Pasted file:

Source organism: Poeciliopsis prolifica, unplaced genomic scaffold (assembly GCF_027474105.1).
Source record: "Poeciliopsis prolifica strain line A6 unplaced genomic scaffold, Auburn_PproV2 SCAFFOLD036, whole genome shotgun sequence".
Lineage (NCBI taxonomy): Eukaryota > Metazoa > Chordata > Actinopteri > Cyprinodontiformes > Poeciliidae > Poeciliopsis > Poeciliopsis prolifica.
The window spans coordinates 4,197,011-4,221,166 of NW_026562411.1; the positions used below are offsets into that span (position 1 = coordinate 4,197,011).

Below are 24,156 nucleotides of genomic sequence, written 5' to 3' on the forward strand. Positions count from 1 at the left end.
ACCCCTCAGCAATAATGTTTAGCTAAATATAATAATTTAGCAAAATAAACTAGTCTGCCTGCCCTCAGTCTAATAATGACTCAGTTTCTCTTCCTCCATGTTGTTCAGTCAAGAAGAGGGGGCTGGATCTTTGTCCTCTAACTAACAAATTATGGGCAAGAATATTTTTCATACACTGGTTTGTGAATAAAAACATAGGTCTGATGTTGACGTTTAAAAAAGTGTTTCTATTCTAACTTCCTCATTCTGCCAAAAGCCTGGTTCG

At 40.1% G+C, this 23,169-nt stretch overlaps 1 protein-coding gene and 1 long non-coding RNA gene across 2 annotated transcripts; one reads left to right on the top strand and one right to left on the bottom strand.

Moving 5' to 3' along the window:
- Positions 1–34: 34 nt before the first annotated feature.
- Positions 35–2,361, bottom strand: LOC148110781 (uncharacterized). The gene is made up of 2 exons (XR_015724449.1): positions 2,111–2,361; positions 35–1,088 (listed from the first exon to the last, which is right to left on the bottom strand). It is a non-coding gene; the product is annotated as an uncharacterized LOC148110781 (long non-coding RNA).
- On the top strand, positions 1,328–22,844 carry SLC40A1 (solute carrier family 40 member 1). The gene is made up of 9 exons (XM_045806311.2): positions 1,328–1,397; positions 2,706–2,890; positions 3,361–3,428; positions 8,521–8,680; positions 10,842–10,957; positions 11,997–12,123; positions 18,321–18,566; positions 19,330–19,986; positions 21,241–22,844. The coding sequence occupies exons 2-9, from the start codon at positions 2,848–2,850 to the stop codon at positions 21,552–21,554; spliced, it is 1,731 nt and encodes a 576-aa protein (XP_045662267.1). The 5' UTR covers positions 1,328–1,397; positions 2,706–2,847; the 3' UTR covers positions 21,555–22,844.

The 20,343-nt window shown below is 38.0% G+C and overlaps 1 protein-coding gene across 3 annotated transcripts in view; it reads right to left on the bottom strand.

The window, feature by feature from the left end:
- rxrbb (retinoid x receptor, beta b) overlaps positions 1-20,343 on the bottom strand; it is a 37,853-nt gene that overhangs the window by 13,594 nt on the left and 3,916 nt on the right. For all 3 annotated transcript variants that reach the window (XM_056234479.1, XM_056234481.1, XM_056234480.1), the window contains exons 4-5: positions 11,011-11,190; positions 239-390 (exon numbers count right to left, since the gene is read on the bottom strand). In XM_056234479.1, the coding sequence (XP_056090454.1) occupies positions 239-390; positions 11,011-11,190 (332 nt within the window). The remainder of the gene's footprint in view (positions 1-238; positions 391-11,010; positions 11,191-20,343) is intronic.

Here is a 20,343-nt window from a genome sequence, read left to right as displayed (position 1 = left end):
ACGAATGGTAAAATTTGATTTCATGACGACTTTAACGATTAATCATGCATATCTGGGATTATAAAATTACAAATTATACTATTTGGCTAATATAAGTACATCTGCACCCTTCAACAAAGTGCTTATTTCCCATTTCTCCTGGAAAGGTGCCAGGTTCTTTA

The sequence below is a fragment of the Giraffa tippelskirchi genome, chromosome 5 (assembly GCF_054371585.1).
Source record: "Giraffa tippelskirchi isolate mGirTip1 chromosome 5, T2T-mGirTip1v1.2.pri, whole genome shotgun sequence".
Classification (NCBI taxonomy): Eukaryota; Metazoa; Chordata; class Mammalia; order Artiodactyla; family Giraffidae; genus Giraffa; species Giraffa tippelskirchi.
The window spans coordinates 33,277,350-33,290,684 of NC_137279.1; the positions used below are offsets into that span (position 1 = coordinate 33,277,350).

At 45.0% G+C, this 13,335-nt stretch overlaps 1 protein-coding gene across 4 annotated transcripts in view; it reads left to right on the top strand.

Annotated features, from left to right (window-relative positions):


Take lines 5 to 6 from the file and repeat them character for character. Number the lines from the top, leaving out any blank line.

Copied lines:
Below are 24,156 nucleotides of genomic sequence, written 5' to 3' on the forward strand. Positions count from 1 at the left end.
ACCCCTCAGCAATAATGTTTAGCTAAATATAATAATTTAGCAAAATAAACTAGTCTGCCTGCCCTCAGTCTAATAATGACTCAGTTTCTCTTCCTCCATGTTGTTCAGTCAAGAAGAGGGGGCTGGATCTTTGTCCTCTAACTAACAAATTATGGGCAAGAATATTTTTCATACACTGGTTTGTGAATAAAAACATAGGTCTGATGTTGACGTTTAAAAAAGTGTTTCTATTCTAACTTCCTCATTCTGCCAAAAGCCTGGTTCG